I took the time to review the ABA’s Top 100
Blawgs Blogs for 2016…. and must commend the selection team on pulling together a great list. My personal reflection is that there was a heavy focus on finding sites with interesting, well written timely and thoughtful content — exactly the stuff that can make a blog successful.
In doing so, I found a few very interesting patterns.
Less Than Half of the Blogs Were from Law Firms
By my rough count, less than half of the blogs cited were from actual law firms – leading me to believe there is still a lot of room for (extremely high quality) content development coming out of law firms. Naturally, there were a lot of law professors and news writers with a legal bent as well as advocacy/reform type content, like Prison Law Blog. (Which incidentally is written by a currently incarcerated, Christopher Zoukis, who plans on going to law school upon his release – inspirational story.)
BigLaw Dominates the List
Of the blogs that represented law firms – roughly two out of three were from large firms…. and down at the bottom end of the size market, just 4 solos made the list. Perhaps this is a reflection of the marketing/PR departments lobbying for list inclusion, but there’s got to be more room for the little guys!
Some Law Firms Don’t Own Their Blog
One of the most surprising findings was that two of the domains were not registered to the law firm, but to their agency instead. Historically, FindLaw has been notorious for this practice – in which the firm doesn’t own the asset they are paying for. If the domain isn’t registered to your firm, you don’t control that domain and your agency holds all of the cards. Put another way: you rent your site; you don’t own it. Nervous? I wrote a post on How to Use Who.is to See if You Own Your Domain; you can see from the WhoIs listings below that the blogs for Constangy Brooks Smith and Prophete and Franczek Radelet are registered to their agency, LexBlog instead of the firm.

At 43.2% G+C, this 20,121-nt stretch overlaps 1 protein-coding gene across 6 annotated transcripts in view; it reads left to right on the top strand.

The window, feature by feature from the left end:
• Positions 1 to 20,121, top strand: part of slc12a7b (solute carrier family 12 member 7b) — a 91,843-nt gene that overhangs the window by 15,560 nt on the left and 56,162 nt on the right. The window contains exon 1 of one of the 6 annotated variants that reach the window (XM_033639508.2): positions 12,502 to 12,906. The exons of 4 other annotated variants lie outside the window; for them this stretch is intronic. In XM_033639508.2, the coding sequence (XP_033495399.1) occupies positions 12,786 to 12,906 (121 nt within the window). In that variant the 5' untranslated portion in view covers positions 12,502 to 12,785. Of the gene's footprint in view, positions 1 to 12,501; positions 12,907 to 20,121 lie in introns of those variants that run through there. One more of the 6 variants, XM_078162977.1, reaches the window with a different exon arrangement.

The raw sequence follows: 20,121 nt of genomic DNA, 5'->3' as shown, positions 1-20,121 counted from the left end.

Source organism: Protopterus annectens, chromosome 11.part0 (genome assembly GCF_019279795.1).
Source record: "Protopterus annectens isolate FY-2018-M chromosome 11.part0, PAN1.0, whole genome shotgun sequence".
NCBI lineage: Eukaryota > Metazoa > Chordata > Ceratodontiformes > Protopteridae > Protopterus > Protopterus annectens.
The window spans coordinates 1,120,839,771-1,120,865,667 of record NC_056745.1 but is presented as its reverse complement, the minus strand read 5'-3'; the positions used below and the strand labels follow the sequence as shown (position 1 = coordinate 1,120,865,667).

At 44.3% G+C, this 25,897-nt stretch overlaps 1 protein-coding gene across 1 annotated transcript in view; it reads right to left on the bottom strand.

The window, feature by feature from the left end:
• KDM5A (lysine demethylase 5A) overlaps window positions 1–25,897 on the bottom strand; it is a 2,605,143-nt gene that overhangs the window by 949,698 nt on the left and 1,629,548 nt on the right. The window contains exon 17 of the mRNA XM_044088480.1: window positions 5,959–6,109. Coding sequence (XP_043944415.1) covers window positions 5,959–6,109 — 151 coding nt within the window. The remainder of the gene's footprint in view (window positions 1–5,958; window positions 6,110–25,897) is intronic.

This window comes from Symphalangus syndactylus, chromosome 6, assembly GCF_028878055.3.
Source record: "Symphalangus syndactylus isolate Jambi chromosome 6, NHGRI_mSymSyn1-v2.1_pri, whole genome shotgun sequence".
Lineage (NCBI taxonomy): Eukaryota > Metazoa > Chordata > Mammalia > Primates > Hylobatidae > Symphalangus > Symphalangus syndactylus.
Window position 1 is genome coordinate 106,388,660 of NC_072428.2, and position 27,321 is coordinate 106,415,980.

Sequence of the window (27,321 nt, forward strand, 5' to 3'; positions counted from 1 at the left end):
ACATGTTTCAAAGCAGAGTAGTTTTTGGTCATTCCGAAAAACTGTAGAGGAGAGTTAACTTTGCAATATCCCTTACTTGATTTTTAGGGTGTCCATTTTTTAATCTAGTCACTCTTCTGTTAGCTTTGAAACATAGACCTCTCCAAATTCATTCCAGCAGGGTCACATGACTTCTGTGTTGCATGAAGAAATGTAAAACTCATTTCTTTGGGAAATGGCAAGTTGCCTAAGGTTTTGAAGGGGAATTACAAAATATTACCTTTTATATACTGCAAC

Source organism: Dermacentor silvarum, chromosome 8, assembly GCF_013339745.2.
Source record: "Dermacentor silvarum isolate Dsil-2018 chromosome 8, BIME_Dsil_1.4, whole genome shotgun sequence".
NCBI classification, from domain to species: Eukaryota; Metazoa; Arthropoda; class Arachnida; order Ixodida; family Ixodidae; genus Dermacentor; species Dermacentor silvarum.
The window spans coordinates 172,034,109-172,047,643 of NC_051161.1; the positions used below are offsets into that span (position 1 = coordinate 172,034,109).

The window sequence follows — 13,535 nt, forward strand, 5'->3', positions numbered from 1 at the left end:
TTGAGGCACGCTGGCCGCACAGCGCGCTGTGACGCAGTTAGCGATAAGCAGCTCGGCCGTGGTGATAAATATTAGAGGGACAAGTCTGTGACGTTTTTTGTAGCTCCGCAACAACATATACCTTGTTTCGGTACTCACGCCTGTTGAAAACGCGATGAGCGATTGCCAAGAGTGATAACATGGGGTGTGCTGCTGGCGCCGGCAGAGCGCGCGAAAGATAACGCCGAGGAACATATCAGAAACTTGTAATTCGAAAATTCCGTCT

80% of Blogs are OFF Primary Domain
Of the law firm blogs – 4 out of 5 of them live on standalone domains. This runs against foundational SEO theory – in which the consolidation of a blog’s natural linkbuilding prowess helps the firm rank in both local and organic search. I suspect much of this is due to the internal politics of getting a subject specific blog launched amidst a wide reaching BigLaw environment. Gyi Tsakalakis has argued that highly technical, subject specific, stand-alone blogs are very appropriate for law firms attracting referrals from b-to-b lawyers seeking specialists, instead of consumer-facing practices like car accidents or divorce. BUT…. from a marketing perspective when SEO is concerned, there is widespread consensus that blogs belong on a firm’s primary domain.